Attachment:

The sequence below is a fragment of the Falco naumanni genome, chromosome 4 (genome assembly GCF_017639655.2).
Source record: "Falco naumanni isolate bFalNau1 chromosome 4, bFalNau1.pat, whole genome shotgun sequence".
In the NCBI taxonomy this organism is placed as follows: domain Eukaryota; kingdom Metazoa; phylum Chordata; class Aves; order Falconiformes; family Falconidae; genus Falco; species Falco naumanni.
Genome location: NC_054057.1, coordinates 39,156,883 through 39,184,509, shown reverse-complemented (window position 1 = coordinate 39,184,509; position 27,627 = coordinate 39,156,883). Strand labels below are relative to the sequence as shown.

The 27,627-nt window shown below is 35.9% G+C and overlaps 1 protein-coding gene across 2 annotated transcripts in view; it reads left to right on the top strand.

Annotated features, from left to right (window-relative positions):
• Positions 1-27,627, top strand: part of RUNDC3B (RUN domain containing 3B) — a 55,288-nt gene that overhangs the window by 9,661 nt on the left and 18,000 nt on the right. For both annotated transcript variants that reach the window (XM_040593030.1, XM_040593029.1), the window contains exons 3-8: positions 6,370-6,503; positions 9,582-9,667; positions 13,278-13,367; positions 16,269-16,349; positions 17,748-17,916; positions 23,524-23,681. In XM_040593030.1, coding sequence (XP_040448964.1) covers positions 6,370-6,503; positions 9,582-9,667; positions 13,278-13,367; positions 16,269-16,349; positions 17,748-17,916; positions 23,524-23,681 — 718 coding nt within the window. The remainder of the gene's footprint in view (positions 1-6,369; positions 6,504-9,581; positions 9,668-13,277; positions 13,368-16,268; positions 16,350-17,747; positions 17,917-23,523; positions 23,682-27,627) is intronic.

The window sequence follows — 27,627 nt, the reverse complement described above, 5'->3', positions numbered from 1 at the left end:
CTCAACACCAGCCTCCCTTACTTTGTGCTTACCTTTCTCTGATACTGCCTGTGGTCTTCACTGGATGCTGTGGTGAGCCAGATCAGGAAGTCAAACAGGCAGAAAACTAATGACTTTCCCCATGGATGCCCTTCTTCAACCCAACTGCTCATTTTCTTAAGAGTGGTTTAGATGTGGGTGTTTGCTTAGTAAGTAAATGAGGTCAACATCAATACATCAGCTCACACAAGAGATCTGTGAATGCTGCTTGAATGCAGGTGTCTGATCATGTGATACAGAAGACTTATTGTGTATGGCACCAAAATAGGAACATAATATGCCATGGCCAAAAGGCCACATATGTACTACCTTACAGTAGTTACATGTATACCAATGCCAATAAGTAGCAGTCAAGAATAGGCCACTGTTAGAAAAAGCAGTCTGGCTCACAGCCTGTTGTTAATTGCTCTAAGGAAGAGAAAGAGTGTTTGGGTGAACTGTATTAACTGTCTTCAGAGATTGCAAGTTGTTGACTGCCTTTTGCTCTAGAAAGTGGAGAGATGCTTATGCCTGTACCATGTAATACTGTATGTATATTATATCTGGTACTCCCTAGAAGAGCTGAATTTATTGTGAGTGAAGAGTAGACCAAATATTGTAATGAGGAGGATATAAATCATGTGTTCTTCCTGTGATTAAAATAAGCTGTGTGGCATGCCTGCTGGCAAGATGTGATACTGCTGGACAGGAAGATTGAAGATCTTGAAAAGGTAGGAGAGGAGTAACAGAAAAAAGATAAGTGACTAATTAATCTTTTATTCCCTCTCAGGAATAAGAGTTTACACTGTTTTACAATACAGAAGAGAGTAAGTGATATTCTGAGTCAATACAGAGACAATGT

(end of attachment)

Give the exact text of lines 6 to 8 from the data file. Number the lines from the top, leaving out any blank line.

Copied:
Annotated features, from left to right (window-relative positions):
• Positions 1-27,627, top strand: part of RUNDC3B (RUN domain containing 3B) — a 55,288-nt gene that overhangs the window by 9,661 nt on the left and 18,000 nt on the right. For both annotated transcript variants that reach the window (XM_040593030.1, XM_040593029.1), the window contains exons 3-8: positions 6,370-6,503; positions 9,582-9,667; positions 13,278-13,367; positions 16,269-16,349; positions 17,748-17,916; positions 23,524-23,681. In XM_040593030.1, coding sequence (XP_040448964.1) covers positions 6,370-6,503; positions 9,582-9,667; positions 13,278-13,367; positions 16,269-16,349; positions 17,748-17,916; positions 23,524-23,681 — 718 coding nt within the window. The remainder of the gene's footprint in view (positions 1-6,369; positions 6,504-9,581; positions 9,668-13,277; positions 13,368-16,268; positions 16,350-17,747; positions 17,917-23,523; positions 23,682-27,627) is intronic.

The window sequence follows — 27,627 nt, the reverse complement described above, 5'->3', positions numbered from 1 at the left end: